Florida Consumers Buying into RV Lifestyle
The last few years have not been kind to the RV business. Sales across the country of that very discretionary toy dropped by almost half from 2007 to 2009. In Jacksonville, Fla., they dropped more than that, the Florida Times-Union reported.
“For 2 1/2 years, you couldn’t give them away,” said Richard Gore of Dick Gore’s RV World.
But things have changed.
- Three months ago, Gore opened a new location in St. Augustine.
- In Orange Park, General RV is expanding its dealership from five to 25 acres.
- Rivers RV delivered two units each in December 2008 and December 2009. In December 2010, it delivered 14 and signed contracts on twice that many.
“I’m flat-out speechless,” said Karen Schaffer, sales manager at Rivers RV.
Gore said he started to see things pick up last year.
“My customers said they were tired of listening to Fox and CNN and they were going to go out and have some fun,” Gore said. “People are feeling better.
“But it’s not like it was,” he said. “We’ve still got problems.”
Sales of new RVs last year in the Jacksonville area were still less than half of what they were three years ago.
But with the increased sales late last year and attendance at RV shows, dealers are getting ready for major increases. Manufacturers are expected to ship 246,000 units to dealers this year, that’s 80,000 more than 2009.
The drop in sales had a major impact on the manufacturers.
Now, Gore said, the manufacturers are telling him another story.
“They’re building more at the plants,” he said. “Instead of working three days a week, they’re back up to four and five days.”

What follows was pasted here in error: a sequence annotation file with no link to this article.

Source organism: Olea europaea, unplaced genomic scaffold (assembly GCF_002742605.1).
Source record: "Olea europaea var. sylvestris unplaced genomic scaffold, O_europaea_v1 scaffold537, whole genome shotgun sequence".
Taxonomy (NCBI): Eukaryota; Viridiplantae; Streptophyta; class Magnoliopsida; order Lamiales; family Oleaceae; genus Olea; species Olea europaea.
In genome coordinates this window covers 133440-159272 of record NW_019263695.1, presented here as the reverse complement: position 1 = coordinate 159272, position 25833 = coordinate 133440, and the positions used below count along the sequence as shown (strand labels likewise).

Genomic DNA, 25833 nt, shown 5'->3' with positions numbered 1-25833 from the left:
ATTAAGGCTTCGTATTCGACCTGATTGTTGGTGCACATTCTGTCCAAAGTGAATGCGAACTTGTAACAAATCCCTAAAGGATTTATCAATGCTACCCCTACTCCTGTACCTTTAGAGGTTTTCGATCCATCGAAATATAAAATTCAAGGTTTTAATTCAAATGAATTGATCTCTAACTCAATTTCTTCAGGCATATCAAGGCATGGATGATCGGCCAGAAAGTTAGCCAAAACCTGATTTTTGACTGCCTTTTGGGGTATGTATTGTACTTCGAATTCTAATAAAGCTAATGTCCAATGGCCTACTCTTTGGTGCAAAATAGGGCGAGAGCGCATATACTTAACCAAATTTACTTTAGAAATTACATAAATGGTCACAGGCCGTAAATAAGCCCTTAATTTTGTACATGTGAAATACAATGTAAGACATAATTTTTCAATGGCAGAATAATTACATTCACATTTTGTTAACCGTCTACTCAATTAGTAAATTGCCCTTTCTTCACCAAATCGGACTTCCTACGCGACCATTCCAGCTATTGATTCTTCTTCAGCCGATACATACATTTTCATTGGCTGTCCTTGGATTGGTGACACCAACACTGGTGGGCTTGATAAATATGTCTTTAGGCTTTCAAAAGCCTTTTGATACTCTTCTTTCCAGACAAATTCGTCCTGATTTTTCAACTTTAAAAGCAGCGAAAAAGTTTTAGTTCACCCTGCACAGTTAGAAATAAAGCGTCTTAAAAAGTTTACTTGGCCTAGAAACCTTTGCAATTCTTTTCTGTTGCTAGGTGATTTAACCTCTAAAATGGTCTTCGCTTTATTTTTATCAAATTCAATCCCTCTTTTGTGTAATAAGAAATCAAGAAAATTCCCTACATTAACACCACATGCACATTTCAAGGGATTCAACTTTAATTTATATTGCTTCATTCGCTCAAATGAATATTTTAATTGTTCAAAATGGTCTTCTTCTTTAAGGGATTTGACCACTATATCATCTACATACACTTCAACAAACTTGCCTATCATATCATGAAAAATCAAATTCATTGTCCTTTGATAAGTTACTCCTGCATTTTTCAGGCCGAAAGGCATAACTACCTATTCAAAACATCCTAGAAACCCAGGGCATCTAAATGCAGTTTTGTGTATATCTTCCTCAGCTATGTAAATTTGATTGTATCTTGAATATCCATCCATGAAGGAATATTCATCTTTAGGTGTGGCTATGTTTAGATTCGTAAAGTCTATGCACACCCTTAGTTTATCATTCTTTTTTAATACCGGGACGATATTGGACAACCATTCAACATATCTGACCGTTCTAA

Which types of RVs are leading the charge depends on who you talk to.
Schaffer said she’s seeing the biggest increase in the diesel motorhomes, which can run as high as $300,000 on her lot.
At General RV, a national chain that opened two years ago on Wells Road in Orange Park, it’s towables: travel trailers, fifth-wheels and popups.
Gore said he’s seeing a bit of everything.
But they all agreed that the buyer is changing.
“Back in the early 2000s,” Schaffer said, “the average demographic was the retired couple, with only the occasional 30s and 40s.”
Though retirees still buy the bulk of the large motorhomes, younger buyers are now a bigger chunk of the market.
“If you’ve got a young family,” said Dennis Anderson with General, “it’s a lot more affordable to camp in a travel trailer than it is to rent a condo or getting in an airplane and flying somewhere.”
R.J. White, a 33-year-old construction project manager, just ordered a new 21-foot travel trailer from Gore’s RV World. He’s not new to it, he’s had a pop-up that he’s taken around the state.
“We just get out to the state parks,” White said. “Blue Springs, Hillsborough River, Torreya. We’re going to try to get up into Georgia with this one.”
White doesn’t have a family yet, but he’s engaged.
And he chose the 21-footer because it has a couch that folds into a bed for children, just in case.
In addition to consumer confidence, Schaffer said much of the improvement has come because banks have started loosening up on loans.
Five or six years ago, she said, it was easy for an RV buyer to get financing, particularly if the buyer were trading in.
“You could just roll over your negative equity from your old RV with no money down and do it over and over,” Schaeffer. “It wasn’t uncommon to see people do that three times.”
But then the banks started wanting higher down payments and credit standards went up.
Of course, a lot of RVs, as with homes, were being repossessed.
“We had people wanting to come up here, park it and hand us the keys,” Schaffer said.
But more available credit and more eager buyers has things looking up.
Gore said his father, who started the business in 1985, made this observation years ago: “He said ‘The RV business is the first people to feel a recession and the first to come out of it.’
“I’m starting to see good things.”